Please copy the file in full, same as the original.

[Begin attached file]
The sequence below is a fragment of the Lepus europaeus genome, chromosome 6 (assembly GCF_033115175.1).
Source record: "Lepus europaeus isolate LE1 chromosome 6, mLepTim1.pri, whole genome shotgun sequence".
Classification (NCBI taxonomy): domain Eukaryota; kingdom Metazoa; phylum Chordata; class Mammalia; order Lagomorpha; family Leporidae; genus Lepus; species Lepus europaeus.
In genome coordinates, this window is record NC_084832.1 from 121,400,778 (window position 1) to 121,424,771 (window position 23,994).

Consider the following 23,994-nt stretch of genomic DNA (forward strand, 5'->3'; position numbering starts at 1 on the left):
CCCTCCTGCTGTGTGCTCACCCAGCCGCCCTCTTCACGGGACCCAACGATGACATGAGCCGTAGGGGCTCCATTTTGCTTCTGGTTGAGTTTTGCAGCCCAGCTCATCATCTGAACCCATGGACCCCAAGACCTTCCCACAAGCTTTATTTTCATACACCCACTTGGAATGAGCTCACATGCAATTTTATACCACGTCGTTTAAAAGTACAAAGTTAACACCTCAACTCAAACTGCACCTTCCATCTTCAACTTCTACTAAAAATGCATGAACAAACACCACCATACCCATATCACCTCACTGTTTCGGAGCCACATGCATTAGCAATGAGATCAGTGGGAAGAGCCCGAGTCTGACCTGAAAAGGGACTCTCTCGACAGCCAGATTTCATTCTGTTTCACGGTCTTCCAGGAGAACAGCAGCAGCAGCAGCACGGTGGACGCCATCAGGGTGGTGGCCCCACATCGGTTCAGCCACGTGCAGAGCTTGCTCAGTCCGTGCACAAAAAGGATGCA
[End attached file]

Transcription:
The sequence below is a fragment of the Lepus europaeus genome, chromosome 6 (assembly GCF_033115175.1).
Source record: "Lepus europaeus isolate LE1 chromosome 6, mLepTim1.pri, whole genome shotgun sequence".
Classification (NCBI taxonomy): domain Eukaryota; kingdom Metazoa; phylum Chordata; class Mammalia; order Lagomorpha; family Leporidae; genus Lepus; species Lepus europaeus.
In genome coordinates, this window is record NC_084832.1 from 121,400,778 (window position 1) to 121,424,771 (window position 23,994).

Consider the following 23,994-nt stretch of genomic DNA (forward strand, 5'->3'; position numbering starts at 1 on the left):
CCCTCCTGCTGTGTGCTCACCCAGCCGCCCTCTTCACGGGACCCAACGATGACATGAGCCGTAGGGGCTCCATTTTGCTTCTGGTTGAGTTTTGCAGCCCAGCTCATCATCTGAACCCATGGACCCCAAGACCTTCCCACAAGCTTTATTTTCATACACCCACTTGGAATGAGCTCACATGCAATTTTATACCACGTCGTTTAAAAGTACAAAGTTAACACCTCAACTCAAACTGCACCTTCCATCTTCAACTTCTACTAAAAATGCATGAACAAACACCACCATACCCATATCACCTCACTGTTTCGGAGCCACATGCATTAGCAATGAGATCAGTGGGAAGAGCCCGAGTCTGACCTGAAAAGGGACTCTCTCGACAGCCAGATTTCATTCTGTTTCACGGTCTTCCAGGAGAACAGCAGCAGCAGCAGCACGGTGGACGCCATCAGGGTGGTGGCCCCACATCGGTTCAGCCACGTGCAGAGCTTGCTCAGTCCGTGCACAAAAAGGATGCA